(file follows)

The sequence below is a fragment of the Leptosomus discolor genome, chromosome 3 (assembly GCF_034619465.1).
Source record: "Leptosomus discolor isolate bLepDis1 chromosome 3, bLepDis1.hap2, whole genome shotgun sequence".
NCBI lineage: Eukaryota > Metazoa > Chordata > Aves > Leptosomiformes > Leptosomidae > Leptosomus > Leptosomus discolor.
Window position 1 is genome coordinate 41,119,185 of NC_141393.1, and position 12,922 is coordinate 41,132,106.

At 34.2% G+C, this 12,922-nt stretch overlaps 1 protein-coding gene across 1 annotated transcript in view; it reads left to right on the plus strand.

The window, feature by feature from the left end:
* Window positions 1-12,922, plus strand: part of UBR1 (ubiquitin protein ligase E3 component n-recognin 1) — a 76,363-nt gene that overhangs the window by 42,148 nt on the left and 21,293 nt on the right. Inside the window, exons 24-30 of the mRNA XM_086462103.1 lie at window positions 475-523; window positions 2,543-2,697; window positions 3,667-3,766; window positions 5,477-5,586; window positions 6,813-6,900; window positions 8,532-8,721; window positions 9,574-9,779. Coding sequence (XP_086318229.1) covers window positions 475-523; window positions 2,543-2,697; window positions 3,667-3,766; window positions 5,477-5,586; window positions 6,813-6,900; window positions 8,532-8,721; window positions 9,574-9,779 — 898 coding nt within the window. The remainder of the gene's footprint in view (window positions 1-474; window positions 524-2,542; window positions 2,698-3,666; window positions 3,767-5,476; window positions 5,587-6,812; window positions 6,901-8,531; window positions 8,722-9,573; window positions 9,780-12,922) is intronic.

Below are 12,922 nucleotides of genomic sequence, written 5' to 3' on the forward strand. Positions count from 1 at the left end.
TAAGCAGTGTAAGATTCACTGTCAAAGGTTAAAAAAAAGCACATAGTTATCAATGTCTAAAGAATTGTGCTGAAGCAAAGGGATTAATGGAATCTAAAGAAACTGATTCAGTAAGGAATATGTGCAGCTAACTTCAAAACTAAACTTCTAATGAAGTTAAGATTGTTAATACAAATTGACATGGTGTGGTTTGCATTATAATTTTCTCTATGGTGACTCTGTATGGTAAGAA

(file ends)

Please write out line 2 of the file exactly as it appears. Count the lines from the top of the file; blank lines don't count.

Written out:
Source record: "Leptosomus discolor isolate bLepDis1 chromosome 3, bLepDis1.hap2, whole genome shotgun sequence".